K: Well, I don’t either. I don’t like to see you cry either.  And when you do, it hurts mommy and daddy.

K: So, this is what I think.  I think we should put in a line.

M: Noooooo…

K: Just listen. If we put in a line, then you won’t have to be poked all the time. And because there is a little cup under the skin, so the nurses won’t miss.   And there are certain things you dont’ get to decide Maya  because you’re still very young.   It means you get only 1 poke when we get chemo and that’s it.  But tomorrow, I think this is what we should do. Firstly, we’ll see if we can get blood return on the P(eripheral) IV.  If we do, then no poke.  It”ll probably not work, right, because it didn’t work today.  That’s why we did the finger pokes. I think we should put in a butterfly at the bend of your arm.

M:  Noooooo it hurts!

K: I know.  But, you don’t have good veins Maya.  And the nurses miss all the time.  I know that the bend of the arm hurst more, but it’s only one poke.  And it’s less likely that we’ll have to poke you again and again.  But I’ll let you decide that.  We can let Rita (RN) take a look tomorrow, and if you want it somewhere else, that’s ok with me.  But you have to remember that if we go to your hand, they might miss.  At the crook of the arm, because the vein there is large, they’re not likely going to miss.  And most likely we’ll be able to use that line for the rest of the week.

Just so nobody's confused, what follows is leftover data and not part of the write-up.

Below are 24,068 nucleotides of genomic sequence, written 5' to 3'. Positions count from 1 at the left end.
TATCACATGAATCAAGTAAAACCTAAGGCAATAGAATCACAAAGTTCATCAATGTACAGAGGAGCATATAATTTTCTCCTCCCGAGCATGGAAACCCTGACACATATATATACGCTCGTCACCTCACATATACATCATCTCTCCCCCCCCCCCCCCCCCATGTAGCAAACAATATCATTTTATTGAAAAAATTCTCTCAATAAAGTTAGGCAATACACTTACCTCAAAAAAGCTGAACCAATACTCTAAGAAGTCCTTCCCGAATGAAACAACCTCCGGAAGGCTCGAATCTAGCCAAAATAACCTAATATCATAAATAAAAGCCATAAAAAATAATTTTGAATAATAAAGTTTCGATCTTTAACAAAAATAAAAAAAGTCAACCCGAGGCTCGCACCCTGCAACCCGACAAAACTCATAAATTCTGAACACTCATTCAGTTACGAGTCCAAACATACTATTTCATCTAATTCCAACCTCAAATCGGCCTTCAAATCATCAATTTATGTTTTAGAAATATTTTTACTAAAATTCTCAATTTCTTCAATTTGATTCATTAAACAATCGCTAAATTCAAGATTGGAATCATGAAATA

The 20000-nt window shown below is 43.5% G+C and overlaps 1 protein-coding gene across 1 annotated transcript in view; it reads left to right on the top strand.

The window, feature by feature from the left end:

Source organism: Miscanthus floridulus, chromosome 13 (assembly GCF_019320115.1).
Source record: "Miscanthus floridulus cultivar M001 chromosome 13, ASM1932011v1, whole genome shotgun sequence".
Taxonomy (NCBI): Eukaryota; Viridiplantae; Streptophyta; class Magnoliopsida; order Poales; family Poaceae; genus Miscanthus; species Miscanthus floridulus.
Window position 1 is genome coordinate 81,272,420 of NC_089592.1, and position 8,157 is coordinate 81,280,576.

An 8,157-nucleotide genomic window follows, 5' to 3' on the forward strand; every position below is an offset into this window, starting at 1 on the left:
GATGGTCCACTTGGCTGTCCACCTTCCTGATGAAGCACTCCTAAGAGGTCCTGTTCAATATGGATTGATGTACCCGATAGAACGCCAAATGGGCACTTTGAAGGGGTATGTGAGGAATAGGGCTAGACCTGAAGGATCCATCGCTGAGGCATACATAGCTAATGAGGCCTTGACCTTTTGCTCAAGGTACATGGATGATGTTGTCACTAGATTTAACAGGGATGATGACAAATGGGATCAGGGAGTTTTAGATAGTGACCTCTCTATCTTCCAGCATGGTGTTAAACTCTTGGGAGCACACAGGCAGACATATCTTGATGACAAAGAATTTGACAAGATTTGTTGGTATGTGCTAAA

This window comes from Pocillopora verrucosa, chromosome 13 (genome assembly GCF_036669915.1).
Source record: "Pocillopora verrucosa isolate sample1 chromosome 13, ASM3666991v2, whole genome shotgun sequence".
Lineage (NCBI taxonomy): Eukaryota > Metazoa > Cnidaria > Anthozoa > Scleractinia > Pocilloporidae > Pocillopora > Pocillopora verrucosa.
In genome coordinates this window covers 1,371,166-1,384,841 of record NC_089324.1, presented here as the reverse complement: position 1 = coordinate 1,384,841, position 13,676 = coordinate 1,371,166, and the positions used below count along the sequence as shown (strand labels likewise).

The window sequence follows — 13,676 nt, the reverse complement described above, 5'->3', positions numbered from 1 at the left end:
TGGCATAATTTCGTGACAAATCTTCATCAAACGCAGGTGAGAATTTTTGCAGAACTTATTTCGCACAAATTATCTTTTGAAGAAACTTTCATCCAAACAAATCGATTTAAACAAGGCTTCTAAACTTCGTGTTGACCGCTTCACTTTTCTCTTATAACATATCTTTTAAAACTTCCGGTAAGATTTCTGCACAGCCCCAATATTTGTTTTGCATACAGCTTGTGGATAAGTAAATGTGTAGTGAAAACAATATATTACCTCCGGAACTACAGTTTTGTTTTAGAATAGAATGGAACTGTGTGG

M: I don’t want any more pokies.

K: I know Maya.  And I wish I could take the pokies…  So that’s what we’ll do tomorrow OK?  And Daddy will come to the hospital and make sure you’re ok and help you through it OK?

M: Ok…

 

The nurse missed the vein at the crook of Maya’s arm.  Tried digging for the vein four times before giving up.  We ended up getting a line put in on the top of Maya’s hand.

Treading water below the water line

is what it seems like at times with cancer.   And the little piranhas (chemo) are forever nipping at you making you slowly bleed, while the people on the boat are yelling procedures in german.  You actually begin to understand what they’re saying.  (Sie denken es ist lustig?) They mean well.

But first things first.  You need to exert certain amount of energy to take a big breath.  Then, you may have a moment to ponder about the pirhanas or the fact that you might be getting tired or that the blood loss may catch up at some point.  All these points, are academic in this place you are in.  Time for another breath.  Huuup!!!

I dont’ know if I am losing my mind.  Nothing seems to make sense, while questions just seem to pile on and on.  The irony is, those people on the boat are saying, “You guys are doing a great job treading water!”   None of these germans know how to swim either.  Although some are just lovely human beings.

 

Maya relapsed.  MDS is back.  The people on the deck of the boat are mobilizing.